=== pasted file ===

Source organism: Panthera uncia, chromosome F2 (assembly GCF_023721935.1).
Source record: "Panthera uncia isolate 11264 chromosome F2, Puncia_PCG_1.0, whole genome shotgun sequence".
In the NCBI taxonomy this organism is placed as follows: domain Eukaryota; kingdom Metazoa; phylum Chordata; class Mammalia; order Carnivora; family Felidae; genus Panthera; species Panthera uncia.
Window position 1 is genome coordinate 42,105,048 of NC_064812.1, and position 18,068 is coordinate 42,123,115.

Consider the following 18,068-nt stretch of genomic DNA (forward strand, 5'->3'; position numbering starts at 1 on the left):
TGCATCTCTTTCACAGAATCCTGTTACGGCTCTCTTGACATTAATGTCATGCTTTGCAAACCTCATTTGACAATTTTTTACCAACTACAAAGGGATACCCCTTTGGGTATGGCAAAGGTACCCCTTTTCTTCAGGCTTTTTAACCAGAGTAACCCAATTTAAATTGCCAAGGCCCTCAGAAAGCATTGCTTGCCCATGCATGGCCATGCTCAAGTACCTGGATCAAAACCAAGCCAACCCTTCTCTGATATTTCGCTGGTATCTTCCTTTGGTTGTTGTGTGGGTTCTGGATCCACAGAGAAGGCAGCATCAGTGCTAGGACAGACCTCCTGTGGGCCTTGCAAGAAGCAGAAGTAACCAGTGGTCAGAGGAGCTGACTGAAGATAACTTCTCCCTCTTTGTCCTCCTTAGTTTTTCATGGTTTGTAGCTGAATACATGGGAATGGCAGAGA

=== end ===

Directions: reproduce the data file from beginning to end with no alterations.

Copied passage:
Source organism: Panthera uncia, chromosome F2 (assembly GCF_023721935.1).
Source record: "Panthera uncia isolate 11264 chromosome F2, Puncia_PCG_1.0, whole genome shotgun sequence".
In the NCBI taxonomy this organism is placed as follows: domain Eukaryota; kingdom Metazoa; phylum Chordata; class Mammalia; order Carnivora; family Felidae; genus Panthera; species Panthera uncia.
Window position 1 is genome coordinate 42,105,048 of NC_064812.1, and position 18,068 is coordinate 42,123,115.

Consider the following 18,068-nt stretch of genomic DNA (forward strand, 5'->3'; position numbering starts at 1 on the left):
TGCATCTCTTTCACAGAATCCTGTTACGGCTCTCTTGACATTAATGTCATGCTTTGCAAACCTCATTTGACAATTTTTTACCAACTACAAAGGGATACCCCTTTGGGTATGGCAAAGGTACCCCTTTTCTTCAGGCTTTTTAACCAGAGTAACCCAATTTAAATTGCCAAGGCCCTCAGAAAGCATTGCTTGCCCATGCATGGCCATGCTCAAGTACCTGGATCAAAACCAAGCCAACCCTTCTCTGATATTTCGCTGGTATCTTCCTTTGGTTGTTGTGTGGGTTCTGGATCCACAGAGAAGGCAGCATCAGTGCTAGGACAGACCTCCTGTGGGCCTTGCAAGAAGCAGAAGTAACCAGTGGTCAGAGGAGCTGACTGAAGATAACTTCTCCCTCTTTGTCCTCCTTAGTTTTTCATGGTTTGTAGCTGAATACATGGGAATGGCAGAGA